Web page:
Nobody wants to think postpartum depression could happen to them- it’s serious and it’s painful. There is no way to predict if you will experience it or not, but it is always a good idea to take a few precautions before baby arrives so you can be prepared just in case.
Talk to your people ahead of time. The ones who will be near you after baby. Husband, mom, close friends… anyone who would be able to notice that something isn’t quite right. Make sure they know the most common signs and symptoms of postpartum depression, and how they differ from “baby blues”. Baby blues are extremely common, and show up in mood swings, feeling overwhelmed, crying, irritability, or anxiety, and the symptoms typically last about 2 weeks. With postpartum depression, you may feel similar symptoms, but they will last for longer periods of time, and may not show up until 2-3 months after giving birth. You may also feel sad and hopeless, have trouble sleeping, excessive guilt, losing interest in things you used to enjoy, withdrawing from friends and family, little interest in the baby or trouble bonding, and thoughts of harming yourself or baby. The symptoms of postpartum depression will vary greatly woman to woman, which is what makes it difficult to recognize sometimes. Asking trusted people close to you to check up on you, ask the hard questions, and be paying attention can mean the difference between suffering needlessly for some time, or getting help right away.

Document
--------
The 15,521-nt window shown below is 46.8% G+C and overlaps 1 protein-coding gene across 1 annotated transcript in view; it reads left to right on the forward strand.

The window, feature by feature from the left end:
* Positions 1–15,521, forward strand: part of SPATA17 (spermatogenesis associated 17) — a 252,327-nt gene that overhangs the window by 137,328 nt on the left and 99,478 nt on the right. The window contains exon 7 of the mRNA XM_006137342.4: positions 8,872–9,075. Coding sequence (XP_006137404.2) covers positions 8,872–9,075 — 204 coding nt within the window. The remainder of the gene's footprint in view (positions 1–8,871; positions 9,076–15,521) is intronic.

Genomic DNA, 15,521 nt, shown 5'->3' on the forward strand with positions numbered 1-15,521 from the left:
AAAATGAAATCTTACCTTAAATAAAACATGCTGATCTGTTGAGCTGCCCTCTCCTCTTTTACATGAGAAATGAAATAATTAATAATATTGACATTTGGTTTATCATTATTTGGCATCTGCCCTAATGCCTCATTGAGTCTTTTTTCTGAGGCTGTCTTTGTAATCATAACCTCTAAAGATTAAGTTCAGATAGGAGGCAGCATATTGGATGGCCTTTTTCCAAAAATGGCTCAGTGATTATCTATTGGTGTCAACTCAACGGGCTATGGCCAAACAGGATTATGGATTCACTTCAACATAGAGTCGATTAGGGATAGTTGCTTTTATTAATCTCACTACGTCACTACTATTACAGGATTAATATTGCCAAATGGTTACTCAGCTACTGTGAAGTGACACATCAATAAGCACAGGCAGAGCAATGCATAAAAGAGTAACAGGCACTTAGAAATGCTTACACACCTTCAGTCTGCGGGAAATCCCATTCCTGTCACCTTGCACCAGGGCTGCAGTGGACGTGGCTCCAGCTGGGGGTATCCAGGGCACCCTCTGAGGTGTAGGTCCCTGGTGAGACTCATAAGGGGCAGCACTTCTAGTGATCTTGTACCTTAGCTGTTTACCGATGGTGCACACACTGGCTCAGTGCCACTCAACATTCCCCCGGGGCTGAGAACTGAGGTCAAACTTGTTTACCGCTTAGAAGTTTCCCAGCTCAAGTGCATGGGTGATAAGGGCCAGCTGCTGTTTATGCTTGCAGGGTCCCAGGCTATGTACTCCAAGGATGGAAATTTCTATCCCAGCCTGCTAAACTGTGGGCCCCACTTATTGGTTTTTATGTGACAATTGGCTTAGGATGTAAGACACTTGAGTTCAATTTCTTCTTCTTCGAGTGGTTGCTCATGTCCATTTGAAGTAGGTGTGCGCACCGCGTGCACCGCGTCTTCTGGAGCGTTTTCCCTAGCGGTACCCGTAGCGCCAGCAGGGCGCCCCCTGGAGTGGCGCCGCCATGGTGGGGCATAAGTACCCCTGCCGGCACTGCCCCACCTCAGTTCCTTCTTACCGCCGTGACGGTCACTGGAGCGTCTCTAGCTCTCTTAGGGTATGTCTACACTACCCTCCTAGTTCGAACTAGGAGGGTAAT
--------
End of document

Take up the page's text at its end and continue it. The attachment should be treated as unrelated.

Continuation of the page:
Plan of action for feelings of stress and overwhelm
You will have times of feeling overwhelmed after baby arrives, especially in your first pregnancy. The drastic life change of adding a small human into your house, your life, your daily routine, will be difficult at times. So know what you’re going to do to combat this- start a deep breathing or meditation practice. Get a good stroller so you can get out for walks and fresh air. Start a spiritual devotion practice, such as reading the Bible or listening to a good podcast. Have a list of seasoned moms to call or text. Join a mothers group where you feel comfortable talking about the challenges of new motherhood. Don’t wait until you already feel overwhelmed to start these daily rhythms- be proactive!
Prepare what you can ahead of time, so you can sleep when baby sleeps!
Sleep is essential to our health, including our mental health. And there’s nothing quite like a newborn to disrupt our sleep! Having the nursery ready, meals in the freezer, extra help lined up, the laundry caught up, the house deep cleaned, etc. will help you stress less after the baby arrives. More importantly, try to let things go that may otherwise drive you nuts – we know that is easier said then done, but the dishes can wait. Your mental health is so much more important! And when it comes to sleep, a night nurse, sleep specialist, and/or newborn care specialist can help you get rest and be at your best all of the time!
Help will be your first line of defense. So prepare ahead of time!